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Expectations low as sides prepare for Mideast summit

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A masked Palestinian man dressed as an executioner, left, sets fire to an effigy representing an Israeli soldier in Beirut, on Sunday October 15, 2000 during a demonstration to protest the killing of Palestinians by Israeli troops in Israel. (AP Photo/Murad Sezer)

October 16, 2000 


JERUSALEM (AP) - Israeli Prime Minister Ehud Barak met with his Cabinet Sunday to discuss Israel's position ahead of a crucial Mideast summit while Yasser Arafat held talks with political faction leaders including those from the Islamic militants groups Hamas and Islamic Jihad.

Israel wants the extremist groups reined in, fearing a renewed wave of terror attacks.

After more than two weeks of deadly fighting that destroyed trust on both sides, the Israeli and Palestinian leaders grudgingly agreed to attend a summit in hopes of declaring a cease-fire - a far cry from optimistic assessments before the unrest that a final peace deal between the two was within reach.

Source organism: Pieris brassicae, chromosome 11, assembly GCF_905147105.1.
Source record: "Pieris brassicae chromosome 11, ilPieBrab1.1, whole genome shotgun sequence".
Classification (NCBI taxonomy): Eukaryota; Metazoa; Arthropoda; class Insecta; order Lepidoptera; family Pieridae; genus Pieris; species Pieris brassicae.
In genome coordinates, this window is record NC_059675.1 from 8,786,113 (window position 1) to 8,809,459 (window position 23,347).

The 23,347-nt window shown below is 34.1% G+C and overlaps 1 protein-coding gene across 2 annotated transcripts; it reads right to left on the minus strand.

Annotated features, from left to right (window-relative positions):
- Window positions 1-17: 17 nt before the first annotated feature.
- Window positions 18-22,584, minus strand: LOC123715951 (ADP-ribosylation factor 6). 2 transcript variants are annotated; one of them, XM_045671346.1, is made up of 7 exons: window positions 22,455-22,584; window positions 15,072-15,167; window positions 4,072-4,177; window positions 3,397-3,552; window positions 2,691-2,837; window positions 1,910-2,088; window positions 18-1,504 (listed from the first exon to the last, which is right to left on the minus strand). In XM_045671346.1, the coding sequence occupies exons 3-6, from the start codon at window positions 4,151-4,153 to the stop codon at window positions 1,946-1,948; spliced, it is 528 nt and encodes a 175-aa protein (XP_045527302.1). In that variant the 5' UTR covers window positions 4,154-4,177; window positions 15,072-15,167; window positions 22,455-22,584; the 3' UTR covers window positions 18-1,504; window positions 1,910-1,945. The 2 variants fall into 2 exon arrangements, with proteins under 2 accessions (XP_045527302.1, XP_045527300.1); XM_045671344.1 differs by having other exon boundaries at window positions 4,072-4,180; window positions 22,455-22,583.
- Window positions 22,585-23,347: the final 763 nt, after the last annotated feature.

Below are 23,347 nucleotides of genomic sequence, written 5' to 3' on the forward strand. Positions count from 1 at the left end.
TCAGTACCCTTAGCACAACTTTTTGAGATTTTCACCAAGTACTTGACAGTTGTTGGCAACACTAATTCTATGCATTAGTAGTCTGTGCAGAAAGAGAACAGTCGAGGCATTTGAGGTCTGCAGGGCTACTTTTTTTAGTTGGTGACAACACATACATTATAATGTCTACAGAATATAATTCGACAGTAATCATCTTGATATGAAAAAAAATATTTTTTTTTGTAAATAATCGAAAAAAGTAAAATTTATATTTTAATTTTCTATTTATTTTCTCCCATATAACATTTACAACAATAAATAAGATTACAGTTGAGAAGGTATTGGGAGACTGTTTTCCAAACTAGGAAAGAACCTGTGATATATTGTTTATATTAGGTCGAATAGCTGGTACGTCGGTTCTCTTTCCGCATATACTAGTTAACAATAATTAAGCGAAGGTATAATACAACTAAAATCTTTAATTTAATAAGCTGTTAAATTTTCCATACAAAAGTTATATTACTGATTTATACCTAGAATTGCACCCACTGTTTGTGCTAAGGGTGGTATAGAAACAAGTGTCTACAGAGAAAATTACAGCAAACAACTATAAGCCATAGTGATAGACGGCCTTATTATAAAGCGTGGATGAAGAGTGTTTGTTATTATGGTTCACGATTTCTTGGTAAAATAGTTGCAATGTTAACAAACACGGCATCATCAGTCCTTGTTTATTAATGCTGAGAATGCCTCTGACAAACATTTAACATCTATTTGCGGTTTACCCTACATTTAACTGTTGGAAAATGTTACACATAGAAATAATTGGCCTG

"It will take a long time to rebuild trust," said Danny Yatom, Barak's security advisor.

Hopes for a success at Monday's gathering at the Egyptian resort of Sharm el Sheik - agreed upon after intense pressure from U.S. President Bill Clinton and other world leaders - appeared low on all sides.

"I really urge people not to have high expectations," said senior Palestinian Saeb Erekat.

"The good news is the parties have agreed to meet and the situation appears to be calmer," Clinton said Saturday. "But the path ahead is difficult. After the terrible events of the past few days, the situation is still quite tense."

Seventeen days of violence that has led to the deaths of nearly 100 people - most of them Palestinians - escalated dangerously on Thursday when a Palestinian mob beat two Israeli reserve soldiers to death, and Israel retaliated by firing rockets at Palestinian command centers.

Since then, low-level clashes and sporadic shootings have continued but overall violence has abated.

The Israeli army however warned that extremist Palestinian groups may seize the momentum of the recent violence to carry out terror attacks, possibly to derail prospects for a cessation in the fighting.

Palestinians set fire to an Israeli flag in Beirut, Sunday October 15, 2000 during a demonstration to protest the killing of Palestinians by Israeli troops in Israel. (AP Photo/Murad Sezer)

"It is clear that we have found ourselves in a situation where there is great will to carry out a terrorist attack," said Israeli military intelligence chief Amos Malcha. "It is possible that such an attack could interfere with a summit," he said.

In Palestinian refugee camps in Gaza Rafah, thousands of members of Arafat's Fatah faction urged Arafat to stay home. "The Sharm el Sheik summit is an Israeli and American trick," one banner said.